Button Battery Repair

Many small gadgets are powered by miniature batteries, often called button batteries. Lucky for us, they are easy to check and replace. This Fix-It Guide on button battery repair tells how a button battery works, what often goes wrong, how to identify a button battery problem, and what parts and tools you will need to fix it. It then gives simple step-by-step instructions for how to test a button battery.

How Does a Button Battery Work?

A battery stores and delivers electric current. All batteries contain two electrodes and an electrolyte, which produces the chemical reaction with the electrodes resulting in a current. In “dry” batteries, the electrolyte is a paste of powdered chemicals. A battery’s voltage depends on the metals that are used in its electrodes and the number of cells.

 Button Battery Repair

Remove the button battery from the device and read the front to determine what the voltage should be; in this example it is 3V.

A button battery contains powdered zinc and mercury oxide with an alkaline electrolyte. The zinc loses electrons as it becomes zinc oxide, while the mercury atoms gain electrons as the mercury oxide changes to mercury. Button batteries typically produce 1.35 volts. One side of the battery is marked with a [+], the positive side, and the other is the negative side. Button batteries are round, but come in various heights and widths.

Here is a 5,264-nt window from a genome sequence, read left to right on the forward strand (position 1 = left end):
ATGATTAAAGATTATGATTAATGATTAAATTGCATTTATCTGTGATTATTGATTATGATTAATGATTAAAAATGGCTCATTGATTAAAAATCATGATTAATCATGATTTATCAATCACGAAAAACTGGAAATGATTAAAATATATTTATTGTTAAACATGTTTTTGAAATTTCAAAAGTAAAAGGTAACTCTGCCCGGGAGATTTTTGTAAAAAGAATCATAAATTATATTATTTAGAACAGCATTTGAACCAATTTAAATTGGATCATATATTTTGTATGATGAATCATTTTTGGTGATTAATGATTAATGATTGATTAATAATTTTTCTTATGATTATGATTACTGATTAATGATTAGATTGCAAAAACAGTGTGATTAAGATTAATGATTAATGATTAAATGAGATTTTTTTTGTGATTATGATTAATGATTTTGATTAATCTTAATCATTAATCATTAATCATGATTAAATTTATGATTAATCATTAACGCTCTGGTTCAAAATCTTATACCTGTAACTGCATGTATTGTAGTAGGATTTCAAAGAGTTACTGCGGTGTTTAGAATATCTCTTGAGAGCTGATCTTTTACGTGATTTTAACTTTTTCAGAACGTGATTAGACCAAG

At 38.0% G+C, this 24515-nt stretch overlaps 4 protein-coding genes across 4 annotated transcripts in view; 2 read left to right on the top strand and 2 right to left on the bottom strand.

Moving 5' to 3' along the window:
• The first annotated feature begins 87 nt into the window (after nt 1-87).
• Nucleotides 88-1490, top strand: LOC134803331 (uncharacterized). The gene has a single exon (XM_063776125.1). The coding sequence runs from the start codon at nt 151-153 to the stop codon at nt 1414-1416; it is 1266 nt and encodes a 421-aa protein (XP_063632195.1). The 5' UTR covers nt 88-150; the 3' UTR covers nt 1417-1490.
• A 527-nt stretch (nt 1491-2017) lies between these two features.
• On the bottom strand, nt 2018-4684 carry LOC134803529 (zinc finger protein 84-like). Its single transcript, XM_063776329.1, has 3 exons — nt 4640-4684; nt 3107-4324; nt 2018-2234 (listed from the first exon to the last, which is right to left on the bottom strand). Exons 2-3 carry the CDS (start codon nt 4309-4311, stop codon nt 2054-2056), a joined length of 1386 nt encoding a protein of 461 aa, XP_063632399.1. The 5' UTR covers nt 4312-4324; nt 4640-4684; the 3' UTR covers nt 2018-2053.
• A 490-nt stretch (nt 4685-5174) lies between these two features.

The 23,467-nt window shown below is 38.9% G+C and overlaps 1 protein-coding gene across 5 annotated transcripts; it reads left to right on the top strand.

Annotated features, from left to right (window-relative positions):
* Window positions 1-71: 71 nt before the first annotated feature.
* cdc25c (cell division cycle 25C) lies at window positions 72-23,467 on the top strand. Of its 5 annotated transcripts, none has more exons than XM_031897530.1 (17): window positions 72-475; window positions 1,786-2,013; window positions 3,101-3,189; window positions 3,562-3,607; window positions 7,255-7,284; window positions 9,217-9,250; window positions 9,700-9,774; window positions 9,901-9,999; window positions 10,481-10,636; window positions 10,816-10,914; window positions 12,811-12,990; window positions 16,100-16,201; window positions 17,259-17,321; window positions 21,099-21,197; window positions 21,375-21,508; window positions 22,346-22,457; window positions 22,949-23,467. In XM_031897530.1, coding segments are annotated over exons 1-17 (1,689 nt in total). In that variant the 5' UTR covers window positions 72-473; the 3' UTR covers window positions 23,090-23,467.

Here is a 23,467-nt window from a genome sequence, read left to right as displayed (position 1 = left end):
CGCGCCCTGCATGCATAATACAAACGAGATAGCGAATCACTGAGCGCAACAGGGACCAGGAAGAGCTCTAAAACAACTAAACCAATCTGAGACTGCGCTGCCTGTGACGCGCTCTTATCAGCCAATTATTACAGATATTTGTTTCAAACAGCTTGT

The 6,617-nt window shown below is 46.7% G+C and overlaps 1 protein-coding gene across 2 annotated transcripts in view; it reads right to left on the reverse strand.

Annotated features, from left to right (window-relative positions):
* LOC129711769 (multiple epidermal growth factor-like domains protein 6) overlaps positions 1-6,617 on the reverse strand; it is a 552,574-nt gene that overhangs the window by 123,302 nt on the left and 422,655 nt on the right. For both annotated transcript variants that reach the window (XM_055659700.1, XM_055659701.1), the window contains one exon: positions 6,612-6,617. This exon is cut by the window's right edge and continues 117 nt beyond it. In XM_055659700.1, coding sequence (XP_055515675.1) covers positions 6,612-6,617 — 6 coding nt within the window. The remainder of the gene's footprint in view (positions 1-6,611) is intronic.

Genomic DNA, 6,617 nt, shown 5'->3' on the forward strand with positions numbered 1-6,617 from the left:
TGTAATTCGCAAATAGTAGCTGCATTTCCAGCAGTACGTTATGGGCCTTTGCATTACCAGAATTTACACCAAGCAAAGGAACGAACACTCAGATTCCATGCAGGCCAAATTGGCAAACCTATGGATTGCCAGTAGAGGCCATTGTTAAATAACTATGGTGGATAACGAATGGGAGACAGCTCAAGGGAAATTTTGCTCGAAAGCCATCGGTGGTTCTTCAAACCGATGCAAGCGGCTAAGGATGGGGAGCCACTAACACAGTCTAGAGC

What Can Go Wrong with a Button Battery?

Like other consumer batteries, they either work or they don’t. They aren’t rechargeable, so fixing one means replacing it. In addition, button batteries can corrode, losing their electrical connection. In extreme cases they can leak, damaging adjacent components.

Caution!

When replacing a button battery in a device, always replace it with the same size and type, indicated by the battery model number, typically etched on the top side.

How Can I Identify a Button Battery Problem?

If the device stops doing what it is supposed to do or is no longer accurate, inspect the battery for corrosion or leakage. A discolored, corroded, or leaking battery should be discarded. You also can test the battery to see if it has lost its power (see below) and replace it if it is faulty. To test a button battery, make sure you use the lowest DCV (direct current volts) scale on the multimeter because voltage is very low.

What Do I Need for Button Battery Repair?

 Button Battery Repair

Set the multimeter to the DVC scale and the range that’s higher than 3V.

The only part you’ll need to fix a button battery is another button battery. Tools, however, depend on what the battery is installed in, because you have to gain access to it to visually and electrically check it. Typical disassembly and testing tools for smaller electrical devices are these:

  • Screwdrivers
  • Pliers
  • Wrenches
  • Emery cloth for cleaning
  • Multimeter

What Are the Steps to Button Battery Repair?

 Button Battery Repair

The bottom of many button batteries is [-], and the top and edge are [+] so you can touch the probes to these locations to get a voltage reading.

Test a button battery:

  1. Look on the battery to determine the battery voltage.
  2. Set the multimeter to the DCV scale.
  3. Touch the red multimeter probe to the battery’s [+] side and the black probe to the [-] side. If the reading is more than 10 percent below the rated output (2.7 volts for a 3V battery), the battery is bad and should be replaced.

Fix-It Tip

Check your other button battery-powered devices to determine if they use the same model, and purchase batteries in multiple packs to save money.

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